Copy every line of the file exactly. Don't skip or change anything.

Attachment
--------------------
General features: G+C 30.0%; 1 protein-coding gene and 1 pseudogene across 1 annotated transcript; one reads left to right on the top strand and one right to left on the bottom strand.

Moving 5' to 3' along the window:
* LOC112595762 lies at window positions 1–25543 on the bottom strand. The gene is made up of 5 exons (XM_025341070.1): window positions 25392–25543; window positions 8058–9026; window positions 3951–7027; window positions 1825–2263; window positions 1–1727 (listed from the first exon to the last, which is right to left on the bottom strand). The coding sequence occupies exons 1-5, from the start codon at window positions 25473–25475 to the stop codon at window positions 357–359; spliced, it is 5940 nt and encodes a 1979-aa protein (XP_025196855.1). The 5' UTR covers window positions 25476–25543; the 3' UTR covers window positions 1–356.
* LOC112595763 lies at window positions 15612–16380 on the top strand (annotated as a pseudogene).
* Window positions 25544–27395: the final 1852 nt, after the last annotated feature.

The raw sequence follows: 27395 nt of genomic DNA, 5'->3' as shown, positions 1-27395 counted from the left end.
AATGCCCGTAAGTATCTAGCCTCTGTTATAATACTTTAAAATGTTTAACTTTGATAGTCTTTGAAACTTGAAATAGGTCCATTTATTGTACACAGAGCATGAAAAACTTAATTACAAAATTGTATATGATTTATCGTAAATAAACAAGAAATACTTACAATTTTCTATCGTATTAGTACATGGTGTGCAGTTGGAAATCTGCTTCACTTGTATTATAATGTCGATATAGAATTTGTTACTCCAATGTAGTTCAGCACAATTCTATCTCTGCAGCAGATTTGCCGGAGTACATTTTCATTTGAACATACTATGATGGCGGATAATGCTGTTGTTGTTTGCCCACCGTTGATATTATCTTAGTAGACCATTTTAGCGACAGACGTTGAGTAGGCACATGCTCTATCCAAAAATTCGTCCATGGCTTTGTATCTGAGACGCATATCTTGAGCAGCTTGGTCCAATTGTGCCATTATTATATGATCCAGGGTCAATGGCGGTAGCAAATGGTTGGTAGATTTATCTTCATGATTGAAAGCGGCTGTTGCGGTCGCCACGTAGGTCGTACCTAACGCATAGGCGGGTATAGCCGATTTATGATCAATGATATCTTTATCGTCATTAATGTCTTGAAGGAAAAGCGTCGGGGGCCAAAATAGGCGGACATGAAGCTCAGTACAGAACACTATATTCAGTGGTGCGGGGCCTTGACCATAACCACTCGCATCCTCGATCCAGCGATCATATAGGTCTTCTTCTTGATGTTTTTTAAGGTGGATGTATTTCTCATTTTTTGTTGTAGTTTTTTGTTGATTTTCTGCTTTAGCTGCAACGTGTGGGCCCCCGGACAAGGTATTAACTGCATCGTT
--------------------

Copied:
General features: G+C 30.0%; 1 protein-coding gene and 1 pseudogene across 1 annotated transcript; one reads left to right on the top strand and one right to left on the bottom strand.

Moving 5' to 3' along the window:
* LOC112595762 lies at window positions 1–25543 on the bottom strand. The gene is made up of 5 exons (XM_025341070.1): window positions 25392–25543; window positions 8058–9026; window positions 3951–7027; window positions 1825–2263; window positions 1–1727 (listed from the first exon to the last, which is right to left on the bottom strand). The coding sequence occupies exons 1-5, from the start codon at window positions 25473–25475 to the stop codon at window positions 357–359; spliced, it is 5940 nt and encodes a 1979-aa protein (XP_025196855.1). The 5' UTR covers window positions 25476–25543; the 3' UTR covers window positions 1–356.
* LOC112595763 lies at window positions 15612–16380 on the top strand (annotated as a pseudogene).
* Window positions 25544–27395: the final 1852 nt, after the last annotated feature.

The raw sequence follows: 27395 nt of genomic DNA, 5'->3' as shown, positions 1-27395 counted from the left end.
AATGCCCGTAAGTATCTAGCCTCTGTTATAATACTTTAAAATGTTTAACTTTGATAGTCTTTGAAACTTGAAATAGGTCCATTTATTGTACACAGAGCATGAAAAACTTAATTACAAAATTGTATATGATTTATCGTAAATAAACAAGAAATACTTACAATTTTCTATCGTATTAGTACATGGTGTGCAGTTGGAAATCTGCTTCACTTGTATTATAATGTCGATATAGAATTTGTTACTCCAATGTAGTTCAGCACAATTCTATCTCTGCAGCAGATTTGCCGGAGTACATTTTCATTTGAACATACTATGATGGCGGATAATGCTGTTGTTGTTTGCCCACCGTTGATATTATCTTAGTAGACCATTTTAGCGACAGACGTTGAGTAGGCACATGCTCTATCCAAAAATTCGTCCATGGCTTTGTATCTGAGACGCATATCTTGAGCAGCTTGGTCCAATTGTGCCATTATTATATGATCCAGGGTCAATGGCGGTAGCAAATGGTTGGTAGATTTATCTTCATGATTGAAAGCGGCTGTTGCGGTCGCCACGTAGGTCGTACCTAACGCATAGGCGGGTATAGCCGATTTATGATCAATGATATCTTTATCGTCATTAATGTCTTGAAGGAAAAGCGTCGGGGGCCAAAATAGGCGGACATGAAGCTCAGTACAGAACACTATATTCAGTGGTGCGGGGCCTTGACCATAACCACTCGCATCCTCGATCCAGCGATCATATAGGTCTTCTTCTTGATGTTTTTTAAGGTGGATGTATTTCTCATTTTTTGTTGTAGTTTTTTGTTGATTTTCTGCTTTAGCTGCAACGTGTGGGCCCCCGGACAAGGTATTAACTGCATCGTT